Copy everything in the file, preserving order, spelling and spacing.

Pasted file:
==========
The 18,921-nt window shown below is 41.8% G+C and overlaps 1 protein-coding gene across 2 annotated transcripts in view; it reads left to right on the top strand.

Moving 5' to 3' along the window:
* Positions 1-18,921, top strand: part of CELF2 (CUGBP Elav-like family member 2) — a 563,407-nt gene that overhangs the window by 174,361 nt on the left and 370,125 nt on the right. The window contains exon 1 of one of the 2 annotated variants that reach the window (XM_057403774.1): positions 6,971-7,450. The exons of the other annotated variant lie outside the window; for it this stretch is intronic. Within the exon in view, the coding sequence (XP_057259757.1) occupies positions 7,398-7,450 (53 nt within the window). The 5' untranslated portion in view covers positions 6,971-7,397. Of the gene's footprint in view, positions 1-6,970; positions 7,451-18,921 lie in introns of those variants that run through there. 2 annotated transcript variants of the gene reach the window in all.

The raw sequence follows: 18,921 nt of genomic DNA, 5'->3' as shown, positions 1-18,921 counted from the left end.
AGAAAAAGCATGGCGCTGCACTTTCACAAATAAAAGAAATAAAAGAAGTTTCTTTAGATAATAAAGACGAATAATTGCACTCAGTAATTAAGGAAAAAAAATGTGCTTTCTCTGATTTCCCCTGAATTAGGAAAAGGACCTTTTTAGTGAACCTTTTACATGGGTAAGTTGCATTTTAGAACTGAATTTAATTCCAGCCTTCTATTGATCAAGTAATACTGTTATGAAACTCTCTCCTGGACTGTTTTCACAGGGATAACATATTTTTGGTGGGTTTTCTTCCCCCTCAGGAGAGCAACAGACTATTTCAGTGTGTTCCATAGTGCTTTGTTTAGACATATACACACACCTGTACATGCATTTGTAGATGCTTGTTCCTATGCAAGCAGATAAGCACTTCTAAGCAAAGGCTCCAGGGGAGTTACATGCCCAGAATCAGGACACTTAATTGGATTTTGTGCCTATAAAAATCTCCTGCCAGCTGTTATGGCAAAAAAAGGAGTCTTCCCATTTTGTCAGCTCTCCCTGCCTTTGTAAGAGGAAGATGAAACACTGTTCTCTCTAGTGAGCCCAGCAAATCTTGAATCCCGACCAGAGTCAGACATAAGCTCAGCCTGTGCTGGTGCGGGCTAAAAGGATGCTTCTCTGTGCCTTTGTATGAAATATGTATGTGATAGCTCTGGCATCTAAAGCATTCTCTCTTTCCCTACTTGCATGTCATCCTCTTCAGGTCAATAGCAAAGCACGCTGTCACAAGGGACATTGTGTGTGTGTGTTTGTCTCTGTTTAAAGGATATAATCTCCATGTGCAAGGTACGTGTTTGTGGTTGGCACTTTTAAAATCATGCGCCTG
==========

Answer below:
The 18,921-nt window shown below is 41.8% G+C and overlaps 1 protein-coding gene across 2 annotated transcripts in view; it reads left to right on the top strand.

Moving 5' to 3' along the window:
* Positions 1-18,921, top strand: part of CELF2 (CUGBP Elav-like family member 2) — a 563,407-nt gene that overhangs the window by 174,361 nt on the left and 370,125 nt on the right. The window contains exon 1 of one of the 2 annotated variants that reach the window (XM_057403774.1): positions 6,971-7,450. The exons of the other annotated variant lie outside the window; for it this stretch is intronic. Within the exon in view, the coding sequence (XP_057259757.1) occupies positions 7,398-7,450 (53 nt within the window). The 5' untranslated portion in view covers positions 6,971-7,397. Of the gene's footprint in view, positions 1-6,970; positions 7,451-18,921 lie in introns of those variants that run through there. 2 annotated transcript variants of the gene reach the window in all.

The raw sequence follows: 18,921 nt of genomic DNA, 5'->3' as shown, positions 1-18,921 counted from the left end.
AGAAAAAGCATGGCGCTGCACTTTCACAAATAAAAGAAATAAAAGAAGTTTCTTTAGATAATAAAGACGAATAATTGCACTCAGTAATTAAGGAAAAAAAATGTGCTTTCTCTGATTTCCCCTGAATTAGGAAAAGGACCTTTTTAGTGAACCTTTTACATGGGTAAGTTGCATTTTAGAACTGAATTTAATTCCAGCCTTCTATTGATCAAGTAATACTGTTATGAAACTCTCTCCTGGACTGTTTTCACAGGGATAACATATTTTTGGTGGGTTTTCTTCCCCCTCAGGAGAGCAACAGACTATTTCAGTGTGTTCCATAGTGCTTTGTTTAGACATATACACACACCTGTACATGCATTTGTAGATGCTTGTTCCTATGCAAGCAGATAAGCACTTCTAAGCAAAGGCTCCAGGGGAGTTACATGCCCAGAATCAGGACACTTAATTGGATTTTGTGCCTATAAAAATCTCCTGCCAGCTGTTATGGCAAAAAAAGGAGTCTTCCCATTTTGTCAGCTCTCCCTGCCTTTGTAAGAGGAAGATGAAACACTGTTCTCTCTAGTGAGCCCAGCAAATCTTGAATCCCGACCAGAGTCAGACATAAGCTCAGCCTGTGCTGGTGCGGGCTAAAAGGATGCTTCTCTGTGCCTTTGTATGAAATATGTATGTGATAGCTCTGGCATCTAAAGCATTCTCTCTTTCCCTACTTGCATGTCATCCTCTTCAGGTCAATAGCAAAGCACGCTGTCACAAGGGACATTGTGTGTGTGTGTTTGTCTCTGTTTAAAGGATATAATCTCCATGTGCAAGGTACGTGTTTGTGGTTGGCACTTTTAAAATCATGCGCCTG